Go-hyaku Rakan, stone statues of the Buddha's disciples, Japan. Courtesy Clark Lunberry.
Go-hyaku Rakan, stone statues of the Buddha’s disciples, Japan. Courtesy Clark Lunberry.

I want to explore the possibility, within Buddhism, of enlightenment as a collective as well as an individual process, nurtured by a practice of public truth-telling in a community of spiritual equals. The seeds of this idea are well represented in ancient Buddhist thought and tradition, yet the notion of collaborative awakening connects with many threads of Western tradition, such as democracy, Quaker meeting, trial by jury, even conventional Judeo-Christian worship. It may also help bridge the gap between meditation tradition and the more devotional schools, whose members comprise most of the world’s living Buddhists, East and West.

One intent of the “Great Vehicle” Buddhism that emerged in India in the second century C.E. was to extend the scope of the dharma to include all of soci­ety, all people, all beings, all worlds. Its teaching that the nature of the self and the heart of all existence is openness, connection, and spaciousness says that there is really no distinction between ourselves and others, between humankind and other species, between living and non-living, that all are contained within a vast sea of pure being. The mark of this insight is a natural sense of connection with others. To say that no “person” achieves anything in Buddhism apart from others is really little more than a paraphrase of the Diamond Sutra: “no perception of a self takes place, no perception of a being, no perception of a soul, no perception of a person.” This is the great paradox of the Perfection of Wisdom teaching: who is it then that meditates, who is it that practices, who is it that achieves? One answer for today might be it is all of us.

In a more practical vein, we must remember that one of Gautama Buddha’s great accomplishments was the establishment, within the caste-ridden society of ancient India, of one of history’s first egalitarian com­munities, one that included ceremonies of public discussion and confession as an integral part of spiritual life. Collaborative wisdom (sangha) was as much a treasure for early Buddhism as individual transformation (Buddha)—at least in theory. Nevertheless, the surviving meditation traditions of Buddhism, as well as its founding legend, remain rooted in the paradigm of the monk, the individual truth-seeker. Yet as the effort to transplant Buddhism to the West enters its second hundred years, something more is needed.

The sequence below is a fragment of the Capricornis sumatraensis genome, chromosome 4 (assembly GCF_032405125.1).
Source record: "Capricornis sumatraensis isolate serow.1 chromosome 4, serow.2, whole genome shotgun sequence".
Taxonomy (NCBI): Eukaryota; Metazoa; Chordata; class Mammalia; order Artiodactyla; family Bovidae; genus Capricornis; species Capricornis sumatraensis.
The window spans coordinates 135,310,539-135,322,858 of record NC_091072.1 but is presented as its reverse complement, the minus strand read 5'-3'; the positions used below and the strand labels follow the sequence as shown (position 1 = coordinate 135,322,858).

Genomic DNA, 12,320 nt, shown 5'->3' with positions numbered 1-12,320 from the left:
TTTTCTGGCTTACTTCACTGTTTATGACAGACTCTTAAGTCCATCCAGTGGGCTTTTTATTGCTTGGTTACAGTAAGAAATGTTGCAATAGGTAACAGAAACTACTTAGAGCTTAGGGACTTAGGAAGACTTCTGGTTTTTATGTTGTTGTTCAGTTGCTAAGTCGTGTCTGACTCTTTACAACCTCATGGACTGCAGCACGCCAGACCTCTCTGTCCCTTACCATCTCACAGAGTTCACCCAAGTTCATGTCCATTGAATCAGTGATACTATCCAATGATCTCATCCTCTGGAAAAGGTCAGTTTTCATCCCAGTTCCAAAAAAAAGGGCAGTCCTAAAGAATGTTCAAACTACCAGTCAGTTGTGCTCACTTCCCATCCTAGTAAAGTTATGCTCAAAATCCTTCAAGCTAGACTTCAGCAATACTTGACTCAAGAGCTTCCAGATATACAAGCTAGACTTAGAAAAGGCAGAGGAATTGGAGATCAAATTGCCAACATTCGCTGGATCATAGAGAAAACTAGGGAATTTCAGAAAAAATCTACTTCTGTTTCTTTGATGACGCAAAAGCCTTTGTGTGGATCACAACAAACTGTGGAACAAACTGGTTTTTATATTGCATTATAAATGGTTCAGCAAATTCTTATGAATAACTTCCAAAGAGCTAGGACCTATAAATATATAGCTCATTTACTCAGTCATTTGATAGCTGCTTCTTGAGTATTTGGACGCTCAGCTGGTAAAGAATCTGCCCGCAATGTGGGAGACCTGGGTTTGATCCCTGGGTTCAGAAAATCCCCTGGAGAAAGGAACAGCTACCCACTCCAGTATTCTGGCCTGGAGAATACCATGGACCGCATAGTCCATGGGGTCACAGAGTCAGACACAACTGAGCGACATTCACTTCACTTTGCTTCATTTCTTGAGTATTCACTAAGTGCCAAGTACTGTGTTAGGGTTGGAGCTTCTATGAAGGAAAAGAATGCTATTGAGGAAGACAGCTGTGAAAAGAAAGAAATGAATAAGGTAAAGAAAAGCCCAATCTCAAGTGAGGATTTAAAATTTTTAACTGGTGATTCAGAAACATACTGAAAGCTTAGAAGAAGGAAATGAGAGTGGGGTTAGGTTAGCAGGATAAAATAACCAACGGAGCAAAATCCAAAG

There are so many threads in the twenty-five-century legacy of world Buddhism that it would not be surprising if not every skein found its way to whole cloth. The early centuries of Buddhism were immensely rich, with different schools all struggling to discern the true meaning and implication of the dharma, and the Great Vehicle teaching emerging as an expansionist, inclusionist, even sometimes as an antimonastic movement. Much of that richness has been lost to us. We are centuries away from such an age, when matters of the spirit were plumbed as deeply and broadly as the secrets of quantum physics today. The Bodhisattva Vow—”However many beings there may be, I vow to liberate them all”—points to what I believe is one of Buddhism’s greatest accomplishments: the recognition that the transformed self and the transformed community are two aspects of the same process.

We in the West, as in Asia, have tended to accept the grand edifice of Buddhism as frozen and timeless, as though its great sages had passed down a wisdom so profound and so exhaustive that not one iota could possibly be added by us. Yet the Buddhist scriptures are not the utterances of a God on high; they are a master­ piece of collective, human authorship. On the one hand, they have an unmatched depth and transcendence; on the other, they are limited by their culture, by time and place. Some of their truths may be timeless, but certainly not all. The only living dharma is the dharma of the present, and then only if it can be recreated from the culture, as well as the forms of psyche and personality, of the present. Not all of Buddhist teaching is equally true and right. In our time, some of it is obsolete, incomplete, or in need of reworking.

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